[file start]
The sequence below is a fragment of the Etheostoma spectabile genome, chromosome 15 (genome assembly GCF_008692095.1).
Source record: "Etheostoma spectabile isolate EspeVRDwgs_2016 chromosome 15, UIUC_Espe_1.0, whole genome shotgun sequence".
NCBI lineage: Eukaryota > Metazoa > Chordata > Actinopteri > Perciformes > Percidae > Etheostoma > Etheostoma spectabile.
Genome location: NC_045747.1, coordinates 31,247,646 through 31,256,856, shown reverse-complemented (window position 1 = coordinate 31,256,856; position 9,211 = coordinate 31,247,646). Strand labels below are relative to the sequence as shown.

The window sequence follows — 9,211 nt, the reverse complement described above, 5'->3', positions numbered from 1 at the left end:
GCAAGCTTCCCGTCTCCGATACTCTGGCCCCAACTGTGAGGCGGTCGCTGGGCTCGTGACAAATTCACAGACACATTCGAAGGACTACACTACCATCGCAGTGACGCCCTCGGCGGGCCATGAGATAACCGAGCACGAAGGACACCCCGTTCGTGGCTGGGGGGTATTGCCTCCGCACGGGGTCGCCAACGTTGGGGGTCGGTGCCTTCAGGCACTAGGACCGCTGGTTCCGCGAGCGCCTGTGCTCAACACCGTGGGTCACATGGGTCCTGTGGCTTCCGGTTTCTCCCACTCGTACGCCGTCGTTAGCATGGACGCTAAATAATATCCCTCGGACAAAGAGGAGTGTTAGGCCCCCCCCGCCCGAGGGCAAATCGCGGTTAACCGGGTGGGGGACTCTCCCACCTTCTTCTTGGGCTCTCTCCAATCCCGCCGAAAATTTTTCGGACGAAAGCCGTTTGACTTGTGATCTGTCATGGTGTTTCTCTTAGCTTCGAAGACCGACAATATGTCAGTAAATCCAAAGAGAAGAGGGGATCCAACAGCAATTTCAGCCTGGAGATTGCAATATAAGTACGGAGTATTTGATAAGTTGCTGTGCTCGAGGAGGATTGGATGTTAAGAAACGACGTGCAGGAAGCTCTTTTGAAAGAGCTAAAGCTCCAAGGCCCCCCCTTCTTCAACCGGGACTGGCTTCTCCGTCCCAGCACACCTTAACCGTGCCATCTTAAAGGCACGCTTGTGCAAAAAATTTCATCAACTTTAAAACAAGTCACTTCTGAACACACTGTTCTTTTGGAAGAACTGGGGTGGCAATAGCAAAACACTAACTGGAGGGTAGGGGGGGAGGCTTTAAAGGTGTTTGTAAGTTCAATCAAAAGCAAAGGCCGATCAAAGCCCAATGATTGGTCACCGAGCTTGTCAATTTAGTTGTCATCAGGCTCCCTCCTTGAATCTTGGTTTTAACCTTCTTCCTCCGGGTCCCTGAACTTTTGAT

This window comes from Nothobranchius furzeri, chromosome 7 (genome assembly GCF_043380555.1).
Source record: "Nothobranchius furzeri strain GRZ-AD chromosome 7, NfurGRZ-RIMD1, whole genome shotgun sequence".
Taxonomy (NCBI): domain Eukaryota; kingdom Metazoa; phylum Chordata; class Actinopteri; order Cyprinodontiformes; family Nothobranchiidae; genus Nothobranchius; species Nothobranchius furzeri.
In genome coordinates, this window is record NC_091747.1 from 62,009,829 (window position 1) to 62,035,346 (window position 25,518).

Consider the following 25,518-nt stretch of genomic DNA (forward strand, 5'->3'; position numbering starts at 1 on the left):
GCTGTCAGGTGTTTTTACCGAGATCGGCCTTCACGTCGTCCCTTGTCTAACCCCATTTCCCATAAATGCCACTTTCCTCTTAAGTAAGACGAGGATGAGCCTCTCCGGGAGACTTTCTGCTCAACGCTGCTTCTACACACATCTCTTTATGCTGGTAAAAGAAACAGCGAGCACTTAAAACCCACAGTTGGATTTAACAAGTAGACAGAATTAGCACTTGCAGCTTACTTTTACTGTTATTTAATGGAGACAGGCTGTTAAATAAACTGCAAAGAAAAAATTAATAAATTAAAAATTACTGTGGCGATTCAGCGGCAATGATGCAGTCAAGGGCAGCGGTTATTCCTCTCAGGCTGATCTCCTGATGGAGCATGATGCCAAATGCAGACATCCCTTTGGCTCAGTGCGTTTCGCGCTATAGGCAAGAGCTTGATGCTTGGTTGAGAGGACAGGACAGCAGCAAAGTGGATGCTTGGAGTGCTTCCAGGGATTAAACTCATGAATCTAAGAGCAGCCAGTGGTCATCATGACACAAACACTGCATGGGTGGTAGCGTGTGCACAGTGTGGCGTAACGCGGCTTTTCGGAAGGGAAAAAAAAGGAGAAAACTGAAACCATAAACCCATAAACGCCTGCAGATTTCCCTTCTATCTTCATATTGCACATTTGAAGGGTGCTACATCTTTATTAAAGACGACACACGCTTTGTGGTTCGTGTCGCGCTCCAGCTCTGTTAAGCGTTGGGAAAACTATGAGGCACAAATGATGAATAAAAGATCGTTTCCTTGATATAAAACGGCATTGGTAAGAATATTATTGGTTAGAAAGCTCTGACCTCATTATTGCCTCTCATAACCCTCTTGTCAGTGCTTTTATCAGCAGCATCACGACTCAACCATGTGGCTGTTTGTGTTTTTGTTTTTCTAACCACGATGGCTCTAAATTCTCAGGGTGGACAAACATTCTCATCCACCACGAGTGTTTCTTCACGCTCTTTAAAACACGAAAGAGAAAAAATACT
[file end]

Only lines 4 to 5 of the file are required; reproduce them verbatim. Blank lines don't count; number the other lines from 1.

Genome location: NC_045747.1, coordinates 31,247,646 through 31,256,856, shown reverse-complemented (window position 1 = coordinate 31,256,856; position 9,211 = coordinate 31,247,646). Strand labels below are relative to the sequence as shown.

The window sequence follows — 9,211 nt, the reverse complement described above, 5'->3', positions numbered from 1 at the left end: